Excel can be used as a data source, which will load Excel columns and rows into your underlying database as a table. When the data changes in the Excel file the table, and therefore the charts, will also be updated.
This functionality works with SQL Server, MySQL and MariaDB. For other databases, or non-Excel data, you will need to manually load the file into a table.
Your Excel file:
Should be in .xlsx format
Needs to ‘look’ like a database table, i.e., simple rows and columns of data
Whilst it could contain totals and subtotals this isn’t a good idea as they would need to be identified and excluded, i.e., filtered, to stop the data doubling, or trebling up.
In addition, the database user you have configured for this data connection will need to have been granted create and insert privileges, or equivalents, on the ‘target’ database.
To use Excel as a data source, from within the Data Connection you wish to use:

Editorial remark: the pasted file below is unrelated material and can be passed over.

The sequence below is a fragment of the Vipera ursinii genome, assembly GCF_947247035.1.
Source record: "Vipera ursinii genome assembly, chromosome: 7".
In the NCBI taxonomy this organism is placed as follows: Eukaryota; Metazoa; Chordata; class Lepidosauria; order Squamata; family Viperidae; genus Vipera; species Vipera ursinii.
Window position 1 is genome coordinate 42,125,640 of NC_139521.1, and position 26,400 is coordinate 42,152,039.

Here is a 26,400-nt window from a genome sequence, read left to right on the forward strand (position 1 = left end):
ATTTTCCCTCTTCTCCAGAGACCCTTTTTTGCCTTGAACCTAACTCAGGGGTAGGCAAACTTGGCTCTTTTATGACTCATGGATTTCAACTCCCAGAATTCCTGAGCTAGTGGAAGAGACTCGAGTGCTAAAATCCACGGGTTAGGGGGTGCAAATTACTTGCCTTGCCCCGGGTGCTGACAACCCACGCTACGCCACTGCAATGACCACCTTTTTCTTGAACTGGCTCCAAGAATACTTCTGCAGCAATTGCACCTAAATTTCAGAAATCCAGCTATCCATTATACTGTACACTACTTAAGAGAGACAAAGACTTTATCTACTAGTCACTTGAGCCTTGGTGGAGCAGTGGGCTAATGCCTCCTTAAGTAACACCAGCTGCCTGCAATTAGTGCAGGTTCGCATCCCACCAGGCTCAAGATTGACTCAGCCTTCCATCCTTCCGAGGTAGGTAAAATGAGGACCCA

Select the Excel tab
Click the ‘Add’ button
Fill in the path to the Excel file. The file and path need to be accessible from, and are relative to, the dashboard instance, not your client instance
Click the ‘Validate location’ icon , this will show the sheets in the Excel file
Tick the sheet(s) you wish to connect to, ‘Top 500 Songs’ in this example. If you select multiple sheets, each sheet will become a separate table in the database
Click the ‘Save’ icon .
After the Excel file has been added, you will also need to generate the table. Please refer to the section Adding Tables/ Views for more information.
When a table has been created, it will be named ‘PI_EXCEL_your_file_name_your_sheet_name’
When the table has been generated you can setup the object metadata as you would do for any other table. Please refer to Object Configuration for more information.
If you add an additional sheet to the underlying Excel file it will appear in your dashboard and can be used in the same way. To see the new sheet, you will need to press the ‘Validate location’ icon again on the Excel tab.
To add additional Excel files, repeat the process detailed above.
Once this has been done the tables can be treated as any other data table would be, you could for example create a view over it and then point the dashboard at that view, or you could point the dashboard directly at the table(s) in question.
When the dashboard reads from the table it checks if the underlying Excel file has been updated since the last database refresh and, if so, reimports the data automatically.